A standard negligence claim has four basic parts: a duty existed, there was a breach of the duty (or standard of care), the defendant caused the chain of events to occur, and the plaintiff suffered damages as a result. The parts of the negligence claim can also be represented in the form of this basic equation:
Duty + Breach + Causation + Damages = Negligence,or D + B + C + $ = N.
It looks like simple arithmetic, but each component is further divided into smaller subcategories with various exceptions and rules that may require extensive analysis. To fully illustrate some of the complexities of establishing a negligence claim, each component is further explained below:
“D” is for Duty
The basic definition of a duty is an obligation owed to others to avoid causing or creating harm. For instance, motorists have a duty to stop at stop signs, appropriately yield, drive within posted speed limits, and remain relatively undistracted (cellphone free zone).A caveat of the ‘D’ component is the type of relationship that existed between the parties at the time of the incident. For example, a physician owes the highest duty of care to his or her patient.A duty commonly refers to a defendant actively doing something, but a duty may also be created by inaction. Generally, defendants are not held liable for inaction (or nonfeasance); however, the law has determined that the nature of a relationship can change the duty owed. For example, if you see someone drowning in a river, there is no duty to save that person. However, if you see that the person drowning is your child, there is a duty to save your child. Therefore, you will likely be held liable for your inaction if you do not save your family.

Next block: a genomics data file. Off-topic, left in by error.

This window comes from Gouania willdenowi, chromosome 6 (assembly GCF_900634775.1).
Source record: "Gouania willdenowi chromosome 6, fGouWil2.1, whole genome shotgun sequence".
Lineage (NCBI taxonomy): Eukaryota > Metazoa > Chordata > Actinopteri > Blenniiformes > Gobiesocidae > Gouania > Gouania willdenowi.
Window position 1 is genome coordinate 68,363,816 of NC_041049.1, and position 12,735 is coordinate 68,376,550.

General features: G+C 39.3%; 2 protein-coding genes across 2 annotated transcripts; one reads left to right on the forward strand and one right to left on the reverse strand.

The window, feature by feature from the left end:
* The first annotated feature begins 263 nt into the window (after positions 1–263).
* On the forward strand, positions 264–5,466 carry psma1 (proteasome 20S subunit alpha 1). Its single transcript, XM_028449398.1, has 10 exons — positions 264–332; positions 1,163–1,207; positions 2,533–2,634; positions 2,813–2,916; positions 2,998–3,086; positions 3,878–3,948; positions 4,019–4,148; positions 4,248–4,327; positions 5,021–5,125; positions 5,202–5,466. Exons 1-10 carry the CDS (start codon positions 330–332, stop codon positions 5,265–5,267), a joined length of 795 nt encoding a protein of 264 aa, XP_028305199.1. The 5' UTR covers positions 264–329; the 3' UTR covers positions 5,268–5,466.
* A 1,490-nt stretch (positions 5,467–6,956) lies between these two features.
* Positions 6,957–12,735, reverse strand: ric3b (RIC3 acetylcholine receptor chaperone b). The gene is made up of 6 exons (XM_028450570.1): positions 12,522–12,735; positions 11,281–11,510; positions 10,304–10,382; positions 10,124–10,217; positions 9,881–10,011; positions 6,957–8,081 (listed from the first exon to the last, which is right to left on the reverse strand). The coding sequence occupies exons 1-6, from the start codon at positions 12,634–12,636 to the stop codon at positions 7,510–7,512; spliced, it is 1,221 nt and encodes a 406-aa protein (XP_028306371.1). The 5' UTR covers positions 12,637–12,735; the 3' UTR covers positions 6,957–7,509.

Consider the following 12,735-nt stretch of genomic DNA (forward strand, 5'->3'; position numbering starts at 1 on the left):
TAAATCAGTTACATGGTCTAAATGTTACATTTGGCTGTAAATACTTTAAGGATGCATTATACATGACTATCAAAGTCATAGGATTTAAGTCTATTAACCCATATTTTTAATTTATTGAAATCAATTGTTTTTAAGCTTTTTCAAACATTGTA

“B” is for Breach
A breach of a duty is the defendant’s failure to act within a standard of care. Thus, you must establish a standard of care before you can decide if it has been breached. A common standard of care is to generally avoid putting others in harm’s way.Other common standards of care are placed on professionals such as doctors, accountants, and lawyers. For example, a doctor has breached his or her duty if they fail to properly consider a patient’s allergies when prescribing medication.
“C” is for Causation
Causation is the link that ties the accident or injury to the defendant’s conduct or inaction (nonfeasance). One of the most common tests used to decide causation is the “But-For” test. In other words, the harm or injury could not have otherwise occurred had it not been but-for the defendant acting or not acting (nonfeasance).For example, if a pedestrian fell and broke her leg after being hit by a car because the driver was on his cell phone, the plaintiff would not have a broken leg but-for the driver’s action. (According to the National Highway Traffic Safety Administration, distracted (texting or on cellular phone) drivers are responsible for over three-thousand deaths in 2014.)
“$” is for Money Damages
Lastly, the issue of damages must be present in order to complete your negligence equation. Commonly, damages are only considered if they are ‘actual damages;’ which may come in the form of medical bills, lost wages, pain and suffering, or property damage.The “N”Overall, the Negligence Equation is far more analogous to solving a complex calculus problem rather than solving simple addition. Good mathematicians are extremely familiar with every part of an equation because they understand how a slightly different set of numbers might change the entire outcome. A great law firm with experienced DC personal injury lawyers can be key because like good mathematicians, they need to know every part of the equation.
Thanks to our friends and co-contributors from Cohen & Cohen, P.C. for their added insight into negligence and personal injury practice.